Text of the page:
Analysis Around the League

Most dysfunctional NFL franchises – who takes the cake as the worst?

Running an NFL franchise can be a tricky operation to get right, but when done correctly, it can make Gods out of mere mortals. These franchises have gone the other way, however, breeding dysfunction at every turn. In this list we will discuss the most dysfunctional franchises the NFL has to offer.

5. New York Giants

The Giants have had four head coaches in four years, something you will see as a trend on this list of incompetence. The Giants royally screwed up the end of Eli Manning’s career, who won two Super Bowls with the team. Head coach at-the-time Ben McAdoo benched him, then Manning regained the starting job, to only be benched again for rookie QB Daniel “Danny Dimes” Jones. They also let All-Pro Safety Landon Collins walk in free agency, as opposed to resigning him or getting something in return on the trade market for him. They also traded star wide receiver Odell Beckham Jr. for a safety and the 17thoverall pick. The Giants have only been able to hang onto Saquon Barkley, but the way they ship out stars he could soon be on the move as well. The ever changing coaching scheme isn’t a good one for developing a solid young QB either, as having to learn a new playbook can seriously slow development in an ever changing league. Lets hope Joe Judge can stick around for longer than a year or two at the helm, or else the Giants could be wasting a talented quarterback and running back who is in entering his prime.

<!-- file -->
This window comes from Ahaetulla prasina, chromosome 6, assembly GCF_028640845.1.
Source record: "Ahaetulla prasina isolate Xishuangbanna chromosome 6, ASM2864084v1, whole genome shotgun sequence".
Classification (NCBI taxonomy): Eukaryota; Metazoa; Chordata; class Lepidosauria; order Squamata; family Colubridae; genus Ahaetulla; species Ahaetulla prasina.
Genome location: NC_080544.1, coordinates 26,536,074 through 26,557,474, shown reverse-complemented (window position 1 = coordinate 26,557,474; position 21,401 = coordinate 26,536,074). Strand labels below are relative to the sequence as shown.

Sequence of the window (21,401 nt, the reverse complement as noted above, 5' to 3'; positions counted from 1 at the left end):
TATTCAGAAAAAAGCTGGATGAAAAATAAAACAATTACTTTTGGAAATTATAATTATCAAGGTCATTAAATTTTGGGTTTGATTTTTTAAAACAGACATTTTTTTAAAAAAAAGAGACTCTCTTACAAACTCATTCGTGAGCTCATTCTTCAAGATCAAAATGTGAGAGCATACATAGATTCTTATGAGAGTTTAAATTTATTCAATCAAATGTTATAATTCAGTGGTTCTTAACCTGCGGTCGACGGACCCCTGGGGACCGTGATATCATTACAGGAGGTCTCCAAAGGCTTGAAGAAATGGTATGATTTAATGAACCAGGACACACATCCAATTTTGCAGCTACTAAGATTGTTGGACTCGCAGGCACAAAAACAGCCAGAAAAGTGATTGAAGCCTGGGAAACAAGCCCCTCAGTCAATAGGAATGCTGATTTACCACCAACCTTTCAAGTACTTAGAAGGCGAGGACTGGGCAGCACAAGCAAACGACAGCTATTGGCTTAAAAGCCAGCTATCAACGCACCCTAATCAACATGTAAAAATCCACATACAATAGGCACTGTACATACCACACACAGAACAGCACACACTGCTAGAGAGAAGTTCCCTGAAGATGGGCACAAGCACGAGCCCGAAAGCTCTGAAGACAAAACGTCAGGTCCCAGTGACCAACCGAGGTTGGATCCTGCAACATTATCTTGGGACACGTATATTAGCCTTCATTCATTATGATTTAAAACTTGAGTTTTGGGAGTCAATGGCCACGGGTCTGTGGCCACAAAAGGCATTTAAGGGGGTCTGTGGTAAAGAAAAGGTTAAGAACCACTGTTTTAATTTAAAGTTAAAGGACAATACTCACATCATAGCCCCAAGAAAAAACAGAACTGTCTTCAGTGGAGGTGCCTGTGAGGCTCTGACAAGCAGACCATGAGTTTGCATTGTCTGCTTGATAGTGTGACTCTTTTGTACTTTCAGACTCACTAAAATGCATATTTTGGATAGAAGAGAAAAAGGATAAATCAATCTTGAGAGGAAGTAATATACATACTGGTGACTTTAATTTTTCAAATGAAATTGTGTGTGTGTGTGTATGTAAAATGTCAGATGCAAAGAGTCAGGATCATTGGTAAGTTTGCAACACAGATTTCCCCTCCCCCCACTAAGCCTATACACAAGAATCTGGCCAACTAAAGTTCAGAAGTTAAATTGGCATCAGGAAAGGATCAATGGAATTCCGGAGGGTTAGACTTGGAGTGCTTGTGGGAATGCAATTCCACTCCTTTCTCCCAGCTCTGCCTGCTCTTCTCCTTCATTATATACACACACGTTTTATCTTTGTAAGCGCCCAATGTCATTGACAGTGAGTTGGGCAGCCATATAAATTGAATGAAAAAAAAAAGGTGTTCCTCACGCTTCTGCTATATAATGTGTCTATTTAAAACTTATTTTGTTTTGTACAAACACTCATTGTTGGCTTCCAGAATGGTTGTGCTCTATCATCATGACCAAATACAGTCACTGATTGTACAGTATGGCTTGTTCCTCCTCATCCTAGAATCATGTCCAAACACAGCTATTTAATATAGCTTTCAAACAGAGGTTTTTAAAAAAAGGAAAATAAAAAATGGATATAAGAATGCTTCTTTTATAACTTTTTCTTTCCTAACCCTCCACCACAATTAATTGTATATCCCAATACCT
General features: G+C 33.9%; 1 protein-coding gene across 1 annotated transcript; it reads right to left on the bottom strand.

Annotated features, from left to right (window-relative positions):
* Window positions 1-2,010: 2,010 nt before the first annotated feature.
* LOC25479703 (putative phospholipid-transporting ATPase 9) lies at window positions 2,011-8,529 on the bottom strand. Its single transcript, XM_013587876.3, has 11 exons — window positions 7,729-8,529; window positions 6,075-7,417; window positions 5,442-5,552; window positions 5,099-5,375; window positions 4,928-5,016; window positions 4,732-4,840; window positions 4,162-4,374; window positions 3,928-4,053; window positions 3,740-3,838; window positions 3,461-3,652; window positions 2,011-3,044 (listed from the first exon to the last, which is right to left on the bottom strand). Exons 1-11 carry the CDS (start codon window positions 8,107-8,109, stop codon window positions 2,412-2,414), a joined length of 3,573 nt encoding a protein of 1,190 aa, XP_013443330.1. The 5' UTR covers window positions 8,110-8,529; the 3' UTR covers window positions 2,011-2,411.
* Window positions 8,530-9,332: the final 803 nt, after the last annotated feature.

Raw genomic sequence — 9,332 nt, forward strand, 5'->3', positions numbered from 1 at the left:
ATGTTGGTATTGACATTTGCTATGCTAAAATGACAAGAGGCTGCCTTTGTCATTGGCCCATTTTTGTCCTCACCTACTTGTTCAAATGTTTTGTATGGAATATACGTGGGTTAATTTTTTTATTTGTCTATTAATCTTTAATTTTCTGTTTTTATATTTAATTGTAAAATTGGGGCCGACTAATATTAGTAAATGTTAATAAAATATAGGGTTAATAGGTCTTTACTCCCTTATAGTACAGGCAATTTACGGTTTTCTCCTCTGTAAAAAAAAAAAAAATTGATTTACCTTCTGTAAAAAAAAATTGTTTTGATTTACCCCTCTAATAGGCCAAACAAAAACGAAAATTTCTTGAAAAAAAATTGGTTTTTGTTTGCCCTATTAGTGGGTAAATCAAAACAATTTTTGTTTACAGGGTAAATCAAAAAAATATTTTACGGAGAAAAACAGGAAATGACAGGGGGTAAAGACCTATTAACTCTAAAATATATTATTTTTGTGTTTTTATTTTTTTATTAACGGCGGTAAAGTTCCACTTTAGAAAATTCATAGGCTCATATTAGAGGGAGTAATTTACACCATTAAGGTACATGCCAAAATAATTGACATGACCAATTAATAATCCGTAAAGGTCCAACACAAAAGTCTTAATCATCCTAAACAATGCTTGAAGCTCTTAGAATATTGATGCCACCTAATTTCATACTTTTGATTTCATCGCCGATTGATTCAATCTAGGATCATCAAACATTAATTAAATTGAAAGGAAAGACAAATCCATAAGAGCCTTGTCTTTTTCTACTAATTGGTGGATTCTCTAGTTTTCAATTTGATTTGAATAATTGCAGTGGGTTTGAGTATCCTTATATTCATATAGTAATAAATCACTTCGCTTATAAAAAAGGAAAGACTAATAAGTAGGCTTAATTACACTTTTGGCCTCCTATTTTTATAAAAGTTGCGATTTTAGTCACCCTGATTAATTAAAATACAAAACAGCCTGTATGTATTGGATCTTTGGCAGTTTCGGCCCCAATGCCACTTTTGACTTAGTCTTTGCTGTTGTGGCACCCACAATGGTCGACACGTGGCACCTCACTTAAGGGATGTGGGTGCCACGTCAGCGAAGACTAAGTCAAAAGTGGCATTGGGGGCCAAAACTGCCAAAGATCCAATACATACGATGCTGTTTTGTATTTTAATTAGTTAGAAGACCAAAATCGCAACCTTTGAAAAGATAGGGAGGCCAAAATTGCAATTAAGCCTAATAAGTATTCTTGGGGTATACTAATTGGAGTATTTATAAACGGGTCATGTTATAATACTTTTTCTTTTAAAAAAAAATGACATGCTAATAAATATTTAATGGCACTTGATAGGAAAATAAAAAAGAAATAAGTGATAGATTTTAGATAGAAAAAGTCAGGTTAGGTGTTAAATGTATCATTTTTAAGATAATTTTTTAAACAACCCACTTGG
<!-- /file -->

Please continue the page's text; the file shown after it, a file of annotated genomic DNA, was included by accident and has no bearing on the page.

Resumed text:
4. New York Jets

The Jets have been a model in dysfunction in recent years, and by recent I mean over the last 50 since their last Super Bowl appearance (and victory). After the firing of Todd Bowles after the 2018 season, the Jets hired Adam Gase, who was rather unceremoniously let go from the Dolphins after a brief and unsuccessful tenure there. After letting GM Mike Maccagnan hire Gase and spend 120 million bringing in new Jets players, they decided it was high time to let him go as well. This put Gase in charge of all the personnel moves, as well as the playbook. Gase’s first move? Trade former first round pick Darron Lee to the Chiefs for a sixth rounder in return. And Gase wasn’t exactly quiet on letting Le’Veon Bell know he thought the team had extremely overpaid the running back (which in his defense, they had). Not a great morale boost for the team heading into the 2019 season. Maybe Gase should take those crazy eyes of his and use them to take a long hard look at the coaching decisions that got him run out of Miami and soon to be run out of New York.

3. Cleveland Browns